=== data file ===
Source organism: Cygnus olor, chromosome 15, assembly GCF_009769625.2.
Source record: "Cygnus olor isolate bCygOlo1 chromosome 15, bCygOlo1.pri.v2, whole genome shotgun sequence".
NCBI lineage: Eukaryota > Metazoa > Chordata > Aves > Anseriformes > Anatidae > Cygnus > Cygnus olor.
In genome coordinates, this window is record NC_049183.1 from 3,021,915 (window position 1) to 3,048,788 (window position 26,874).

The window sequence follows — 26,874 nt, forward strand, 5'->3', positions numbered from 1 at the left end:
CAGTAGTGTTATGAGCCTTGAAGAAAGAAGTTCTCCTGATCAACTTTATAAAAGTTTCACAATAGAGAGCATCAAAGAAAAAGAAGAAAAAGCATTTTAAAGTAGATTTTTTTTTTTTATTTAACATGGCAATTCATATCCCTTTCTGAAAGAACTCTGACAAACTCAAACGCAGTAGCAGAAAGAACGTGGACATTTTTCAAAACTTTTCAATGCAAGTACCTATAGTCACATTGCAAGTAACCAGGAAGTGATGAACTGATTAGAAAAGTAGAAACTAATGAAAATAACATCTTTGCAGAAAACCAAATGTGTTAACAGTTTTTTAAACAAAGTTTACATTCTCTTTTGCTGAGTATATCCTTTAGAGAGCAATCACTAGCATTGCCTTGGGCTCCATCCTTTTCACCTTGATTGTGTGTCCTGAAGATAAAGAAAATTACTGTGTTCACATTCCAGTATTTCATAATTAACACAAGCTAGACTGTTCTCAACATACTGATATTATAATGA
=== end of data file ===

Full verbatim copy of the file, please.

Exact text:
Source organism: Cygnus olor, chromosome 15, assembly GCF_009769625.2.
Source record: "Cygnus olor isolate bCygOlo1 chromosome 15, bCygOlo1.pri.v2, whole genome shotgun sequence".
NCBI lineage: Eukaryota > Metazoa > Chordata > Aves > Anseriformes > Anatidae > Cygnus > Cygnus olor.
In genome coordinates, this window is record NC_049183.1 from 3,021,915 (window position 1) to 3,048,788 (window position 26,874).

The window sequence follows — 26,874 nt, forward strand, 5'->3', positions numbered from 1 at the left end:
CAGTAGTGTTATGAGCCTTGAAGAAAGAAGTTCTCCTGATCAACTTTATAAAAGTTTCACAATAGAGAGCATCAAAGAAAAAGAAGAAAAAGCATTTTAAAGTAGATTTTTTTTTTTTATTTAACATGGCAATTCATATCCCTTTCTGAAAGAACTCTGACAAACTCAAACGCAGTAGCAGAAAGAACGTGGACATTTTTCAAAACTTTTCAATGCAAGTACCTATAGTCACATTGCAAGTAACCAGGAAGTGATGAACTGATTAGAAAAGTAGAAACTAATGAAAATAACATCTTTGCAGAAAACCAAATGTGTTAACAGTTTTTTAAACAAAGTTTACATTCTCTTTTGCTGAGTATATCCTTTAGAGAGCAATCACTAGCATTGCCTTGGGCTCCATCCTTTTCACCTTGATTGTGTGTCCTGAAGATAAAGAAAATTACTGTGTTCACATTCCAGTATTTCATAATTAACACAAGCTAGACTGTTCTCAACATACTGATATTATAATGA